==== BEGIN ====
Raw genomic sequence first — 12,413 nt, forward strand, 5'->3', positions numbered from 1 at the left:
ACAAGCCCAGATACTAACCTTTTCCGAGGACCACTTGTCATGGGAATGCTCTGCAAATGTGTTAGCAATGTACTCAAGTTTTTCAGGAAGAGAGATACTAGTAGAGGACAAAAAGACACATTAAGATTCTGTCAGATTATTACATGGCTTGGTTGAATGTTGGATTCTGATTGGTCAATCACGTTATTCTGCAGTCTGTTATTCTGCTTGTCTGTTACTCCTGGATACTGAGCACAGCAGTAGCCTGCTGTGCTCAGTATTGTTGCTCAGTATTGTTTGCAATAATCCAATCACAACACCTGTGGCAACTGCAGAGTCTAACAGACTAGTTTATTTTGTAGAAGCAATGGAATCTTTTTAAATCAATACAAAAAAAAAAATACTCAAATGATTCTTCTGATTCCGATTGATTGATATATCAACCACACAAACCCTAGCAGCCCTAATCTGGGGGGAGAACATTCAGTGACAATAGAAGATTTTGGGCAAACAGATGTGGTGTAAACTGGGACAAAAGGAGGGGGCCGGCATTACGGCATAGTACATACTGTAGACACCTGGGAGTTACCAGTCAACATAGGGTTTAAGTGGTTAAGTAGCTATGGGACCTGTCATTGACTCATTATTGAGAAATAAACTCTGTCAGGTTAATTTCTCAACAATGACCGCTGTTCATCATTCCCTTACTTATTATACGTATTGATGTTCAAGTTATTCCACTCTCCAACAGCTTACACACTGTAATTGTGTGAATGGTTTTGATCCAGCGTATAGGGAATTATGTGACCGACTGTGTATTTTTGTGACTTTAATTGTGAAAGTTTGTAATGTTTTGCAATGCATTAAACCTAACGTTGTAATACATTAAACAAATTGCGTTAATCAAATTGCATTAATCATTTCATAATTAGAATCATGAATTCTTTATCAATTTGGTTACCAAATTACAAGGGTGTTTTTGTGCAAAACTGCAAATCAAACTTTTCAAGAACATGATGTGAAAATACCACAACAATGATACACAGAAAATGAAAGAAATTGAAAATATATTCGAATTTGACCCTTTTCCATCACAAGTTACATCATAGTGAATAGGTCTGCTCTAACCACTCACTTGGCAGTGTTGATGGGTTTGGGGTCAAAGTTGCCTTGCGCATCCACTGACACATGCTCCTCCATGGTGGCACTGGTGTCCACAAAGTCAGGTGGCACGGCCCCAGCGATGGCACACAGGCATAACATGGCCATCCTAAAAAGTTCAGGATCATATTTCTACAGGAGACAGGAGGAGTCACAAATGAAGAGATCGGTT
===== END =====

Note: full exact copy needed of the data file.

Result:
Raw genomic sequence first — 12,413 nt, forward strand, 5'->3', positions numbered from 1 at the left:
ACAAGCCCAGATACTAACCTTTTCCGAGGACCACTTGTCATGGGAATGCTCTGCAAATGTGTTAGCAATGTACTCAAGTTTTTCAGGAAGAGAGATACTAGTAGAGGACAAAAAGACACATTAAGATTCTGTCAGATTATTACATGGCTTGGTTGAATGTTGGATTCTGATTGGTCAATCACGTTATTCTGCAGTCTGTTATTCTGCTTGTCTGTTACTCCTGGATACTGAGCACAGCAGTAGCCTGCTGTGCTCAGTATTGTTGCTCAGTATTGTTTGCAATAATCCAATCACAACACCTGTGGCAACTGCAGAGTCTAACAGACTAGTTTATTTTGTAGAAGCAATGGAATCTTTTTAAATCAATACAAAAAAAAAAATACTCAAATGATTCTTCTGATTCCGATTGATTGATATATCAACCACACAAACCCTAGCAGCCCTAATCTGGGGGGAGAACATTCAGTGACAATAGAAGATTTTGGGCAAACAGATGTGGTGTAAACTGGGACAAAAGGAGGGGGCCGGCATTACGGCATAGTACATACTGTAGACACCTGGGAGTTACCAGTCAACATAGGGTTTAAGTGGTTAAGTAGCTATGGGACCTGTCATTGACTCATTATTGAGAAATAAACTCTGTCAGGTTAATTTCTCAACAATGACCGCTGTTCATCATTCCCTTACTTATTATACGTATTGATGTTCAAGTTATTCCACTCTCCAACAGCTTACACACTGTAATTGTGTGAATGGTTTTGATCCAGCGTATAGGGAATTATGTGACCGACTGTGTATTTTTGTGACTTTAATTGTGAAAGTTTGTAATGTTTTGCAATGCATTAAACCTAACGTTGTAATACATTAAACAAATTGCGTTAATCAAATTGCATTAATCATTTCATAATTAGAATCATGAATTCTTTATCAATTTGGTTACCAAATTACAAGGGTGTTTTTGTGCAAAACTGCAAATCAAACTTTTCAAGAACATGATGTGAAAATACCACAACAATGATACACAGAAAATGAAAGAAATTGAAAATATATTCGAATTTGACCCTTTTCCATCACAAGTTACATCATAGTGAATAGGTCTGCTCTAACCACTCACTTGGCAGTGTTGATGGGTTTGGGGTCAAAGTTGCCTTGCGCATCCACTGACACATGCTCCTCCATGGTGGCACTGGTGTCCACAAAGTCAGGTGGCACGGCCCCAGCGATGGCACACAGGCATAACATGGCCATCCTAAAAAGTTCAGGATCATATTTCTACAGGAGACAGGAGGAGTCACAAATGAAGAGATCGGTT